Licensees need to be aware of changes to the Security Providers
Act 1993 (Security Act) that came into force on 1 July 2008 in
From 1 July the Security Act will be amended to include the
following classes of security providers that must be licensed:
in-house security guards;
security equipment installers;
electronic surveillance providers;
dog handlers; and
The second reading speech in the Queensland Parliament stated
that the purpose of the amendment to the Security Act was to:
"...expand the current licensing categories to capture
security equipment installers, electronic surveillance operators,
dog handlers, in-house security guards and security advisors as
well as broadening the definition of security officer so as to
capture a broader range of persons and firms who work in security
along with other duties."
So what does that mean for Licensees?
Many Licensees in the Brisbane City Council area (BCC Area)
engage the services of crowd controllers for their busy periods
from Thursday to Sunday, in order to comply with the provisions of
the Liquor Act 1992 (Liquor Act). As the Licensees would know, it
is compulsory under the Liquor Act to provide crowd controllers
after 1:00am if a licensed premises is located in the BCC Area.
Those licensed premises not in the BCC Area must also carefully
monitor their use of crowd controllers, as the Liquor Act contains
positive obligations on all licensed premises to ensure that
persons entering or leaving licensed premises are not causing any
annoyance, disturbance or causing disorderly conduct. This
invariably requires the licensed premises to engage crowd
Those crowd controllers are generally provided by contract
security firms that take care of the licensing arrangements for
crowd controllers under the Security Act.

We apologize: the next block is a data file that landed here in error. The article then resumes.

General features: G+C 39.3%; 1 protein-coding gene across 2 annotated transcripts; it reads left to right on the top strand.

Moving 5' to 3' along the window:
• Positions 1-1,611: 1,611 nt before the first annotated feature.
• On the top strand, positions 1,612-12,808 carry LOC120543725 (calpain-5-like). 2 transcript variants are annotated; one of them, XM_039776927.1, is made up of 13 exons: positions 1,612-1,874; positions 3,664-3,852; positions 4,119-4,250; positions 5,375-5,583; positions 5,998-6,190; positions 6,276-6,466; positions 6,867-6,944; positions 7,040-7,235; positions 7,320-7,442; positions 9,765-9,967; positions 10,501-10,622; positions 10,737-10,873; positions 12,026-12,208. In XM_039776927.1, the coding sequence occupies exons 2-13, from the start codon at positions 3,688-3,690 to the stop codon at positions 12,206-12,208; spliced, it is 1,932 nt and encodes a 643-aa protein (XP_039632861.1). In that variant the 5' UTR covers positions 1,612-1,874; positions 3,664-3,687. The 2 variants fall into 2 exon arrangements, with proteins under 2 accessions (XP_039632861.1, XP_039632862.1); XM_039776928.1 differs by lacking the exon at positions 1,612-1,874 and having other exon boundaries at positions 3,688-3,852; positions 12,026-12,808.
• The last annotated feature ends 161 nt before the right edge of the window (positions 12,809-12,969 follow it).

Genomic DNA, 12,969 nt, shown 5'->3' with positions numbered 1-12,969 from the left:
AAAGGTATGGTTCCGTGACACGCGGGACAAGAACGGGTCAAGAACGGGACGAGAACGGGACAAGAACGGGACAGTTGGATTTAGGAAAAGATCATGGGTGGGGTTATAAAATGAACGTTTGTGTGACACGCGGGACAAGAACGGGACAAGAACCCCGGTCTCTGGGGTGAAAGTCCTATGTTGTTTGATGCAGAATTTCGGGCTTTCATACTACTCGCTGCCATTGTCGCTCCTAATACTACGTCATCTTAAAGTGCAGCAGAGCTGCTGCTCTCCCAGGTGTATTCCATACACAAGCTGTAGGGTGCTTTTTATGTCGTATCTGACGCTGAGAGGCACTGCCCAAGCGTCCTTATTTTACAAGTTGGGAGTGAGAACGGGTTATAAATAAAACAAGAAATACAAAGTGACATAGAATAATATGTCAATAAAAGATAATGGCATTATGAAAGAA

Security during the "quiet" trading hours has
traditionally been provided by "in-house" security
personnel. Bar or management staff generally stand in as
"quasi crowd controllers" to ensure that the Liquor Act
is not breached. It is generally not worth the cost of engaging
crowd controllers during those quiet trading hours.
In the past these "in-house" crowd controllers were
not required to be licensed under the Security Act.
From 1 July 2008, any person principally engaged as a crowd
controller for keeping order in licensed premises must be licensed
under the Security Act. The "key" to determine whether
your "in-house" crowd controlling staff member is engaged
principally for keeping order in the licensed premises is to
determine whether that staff member is:
screening the entry of persons into the premises;
monitoring or controlling the behaviour in the premises;
removing persons from the premises.
[Please note that these are examples only. It is possible that
the Office of Fair Trading will determine other indicators of who
is "principally" engaged.]
If your "in-house" crowd controller is engaging
"principally" in this capacity then he or she must be
licensed under the Security Act.
So what do Licensees need to do to satisfy the requirements of
the Security Act?
From 1 July 2008, the Security Act will also provide for
"restricted" security licences. A restricted security
licence can be issued to a person who wants to work as a crowd
controller but has not yet satisfied the training requirements
under the Security Act.
The standard probity checks will still be undertaken, which
ensures that only crowd controllers that are fit and proper are
Please note that a restricted crowd controller may only provide
security services if he or she is supervised by an unrestricted
licensed crowd controller. Licensees may need to engage additional
security staff until such time as the "in-house"
personnel receive their unrestricted licences.
Please contact Deacons if you have any questions regarding the
Security Act changes or other issues that affect your licensed
The content of this article is intended to provide a general
guide to the subject matter. Specialist advice should be sought
about your specific circumstances.
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